Thursday, January 31, 2008

Podcast: Footnote To A Bread Recipe

My reading of Footnote To A Bread Recipe, the first story from Youthful Desires, is available for your listening pleasure. You can download the mp3 here. You may also stream it here. File is 15 minutes long.

Regarding the mp3, it's free free free!! You'll notice the Creative Commons copyright sign. It's basically my written permission for you to have at it, so long as you're kind enough to attribute (and contact me, I might add) should you publish or mess with any of the content.

I'm hoping to get the other stories up in the next few weeks. And, as always, I'm open to recommendations and suggestions.


ジョエル said...

Ah, so that's what you sound like.

You have a surprisingly good voice for audio. Comes across nice and clear.

I put this on in the background while I was puttering around the house. I lost the story halfway through. I'm not sure if that was my fault or the podcast. Maybe I should give it another try, this time devoting my full attention to it. But I think perhaps if you read it a bit slower some of the words might sink in more. Some parts are slow, some parts are a bit faster. It's not that it's too fast to catch, it just develops a lulling quality if the words all run together and I find my mind wandering.

I know professional sounding audio books are hard to pull off and it's easy to criticize (God knows what I'd sound like doing a podcast reading) but if you could slow it down a little and inflect some of the words so they jump out more at the listener, that would be my 2 cents for the next podcast.

ジョエル said...

PS-just out of curiousity, how much of this is autobiographic?

ジョエル said...

Actually upon relistening maybe your reading is better than I initially gave it credit for. Most of it is well paced and inflected appropriately. Especially at the beginning and the end. And if I give it my full attention its not so much of a problem.

DarkoV said...

Great Voice.
Solid presentation.
Fabulous story.
Very enjoyable to listen to your rendering, Mr. Reimer.

I thought the pacing was right. IMHO, you seemed to warm up/loosen up after the first 2-3 minutes and you started clicking on both the tonal variations of the story and the .

On my first of multiple readings of your book and especially of this story (which, again IMHO, is a great concentration of items that could be expanded to at least a novella sized book), I tried to imagine your voice in the main character. Hints of the prairie, son of a preacher, undercoat of Plattditsch supporting the general dialogue, and a tongue sharply implanted in cheek. So, I was a bit surprised by your voice. Young enough sounding that the story seemed to be told in current time, not as from the past. A pleasant surprise.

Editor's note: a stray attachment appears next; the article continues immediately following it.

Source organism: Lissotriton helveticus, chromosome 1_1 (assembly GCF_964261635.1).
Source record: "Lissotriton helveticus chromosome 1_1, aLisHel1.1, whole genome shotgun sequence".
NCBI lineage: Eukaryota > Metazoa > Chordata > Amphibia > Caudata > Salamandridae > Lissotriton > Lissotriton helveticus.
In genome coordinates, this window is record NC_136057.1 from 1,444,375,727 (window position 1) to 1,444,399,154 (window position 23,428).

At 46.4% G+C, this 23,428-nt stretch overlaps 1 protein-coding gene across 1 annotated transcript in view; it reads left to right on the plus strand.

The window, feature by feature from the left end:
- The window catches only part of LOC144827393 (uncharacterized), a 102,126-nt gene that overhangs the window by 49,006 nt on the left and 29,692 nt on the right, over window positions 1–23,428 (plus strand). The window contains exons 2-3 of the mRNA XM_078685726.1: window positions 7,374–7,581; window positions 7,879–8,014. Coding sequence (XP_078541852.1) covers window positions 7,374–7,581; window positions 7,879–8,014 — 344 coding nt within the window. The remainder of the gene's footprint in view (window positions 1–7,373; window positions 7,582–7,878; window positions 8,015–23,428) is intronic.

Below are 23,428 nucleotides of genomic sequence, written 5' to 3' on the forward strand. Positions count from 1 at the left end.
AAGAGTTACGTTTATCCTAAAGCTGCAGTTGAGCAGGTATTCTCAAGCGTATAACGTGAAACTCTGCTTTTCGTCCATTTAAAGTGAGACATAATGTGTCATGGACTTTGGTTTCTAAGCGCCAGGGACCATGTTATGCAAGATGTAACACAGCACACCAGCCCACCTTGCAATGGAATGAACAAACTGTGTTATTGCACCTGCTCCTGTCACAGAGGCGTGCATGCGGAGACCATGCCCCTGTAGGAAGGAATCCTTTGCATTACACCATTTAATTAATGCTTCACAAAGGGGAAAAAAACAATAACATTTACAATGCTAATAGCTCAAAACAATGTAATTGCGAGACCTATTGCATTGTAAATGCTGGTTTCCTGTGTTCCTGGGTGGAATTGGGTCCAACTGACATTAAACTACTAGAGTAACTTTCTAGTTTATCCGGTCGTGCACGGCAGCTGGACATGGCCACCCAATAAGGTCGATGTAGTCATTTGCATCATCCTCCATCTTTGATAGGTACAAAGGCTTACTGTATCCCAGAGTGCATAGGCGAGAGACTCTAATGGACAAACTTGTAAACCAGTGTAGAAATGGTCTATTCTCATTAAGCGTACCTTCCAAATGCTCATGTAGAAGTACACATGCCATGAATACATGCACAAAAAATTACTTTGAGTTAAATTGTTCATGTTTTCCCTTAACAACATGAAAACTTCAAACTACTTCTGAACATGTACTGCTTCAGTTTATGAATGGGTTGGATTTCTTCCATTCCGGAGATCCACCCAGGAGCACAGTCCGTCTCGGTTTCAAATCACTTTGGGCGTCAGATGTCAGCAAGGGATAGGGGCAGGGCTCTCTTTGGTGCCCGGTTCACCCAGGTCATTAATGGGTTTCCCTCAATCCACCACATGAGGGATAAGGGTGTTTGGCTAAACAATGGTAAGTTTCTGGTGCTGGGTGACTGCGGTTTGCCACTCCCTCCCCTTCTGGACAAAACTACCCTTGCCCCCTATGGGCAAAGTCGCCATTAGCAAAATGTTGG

The story itself translated extremely well to being read aloud, not necessarily an action to be assumed. Sometimes the written word is meant to remain written, not spoken. This was not the case at all with Footnote to a Bread Recipe (How understated is that title to the contents of the story!?!!?). The ice driving and the bathtub scenes stood out particularly well and you seemed to really get into the spirit of things when you were reading these sections.

Gorgeous job, Mr. Reimer.

Plus, I'm a real sucker for Canadian pronunciation and unadvertised self-awareness, two traits that you have in spades.

Can't wait for the next installment!

DarkoV said...

As regards the ...both the tonal variations of the story and the ... uncompleted section, I'd forgotten to put in your personal investment in the characters..


Whisky Prajer said...

JS -- I appreciate the critical analysis re: delivery. Whenever I played back my recording, I kept thinking of how Jim Dale performs the Harry Potter books. As you know, he really clips along. I realized that, for this piece at least, I had to go slower than I felt comfortable with. Then there's the whole business of tonality ... it's an interesting experience trying to shut down the part of my brain that's mulling over my choice of words, in aid of stimulating the part of my brain responsible for performance.

As for autobiography, the overall narrative is quite alien from my own (my gypsy lover eventually married me). The genesis of the story actually came from a lecture I attended on Browning's "Childe Roland To The Dark Tower Came" -- one of my more unexpected fits of inspiration. It's a long and dreary poem, and the aged prof seemed to be fighting off sleep as well. There was a conceptual energy to be had, though. I wondered what a Mennonite Bob Dylan (circa Highway 61) would make of it, and started scribbling.

DV - thank you very much. (I'll see if I can't throw in a few "a-boots" in the next few readings.)

Gideon Strauss said...

Re: Globe article, thank you.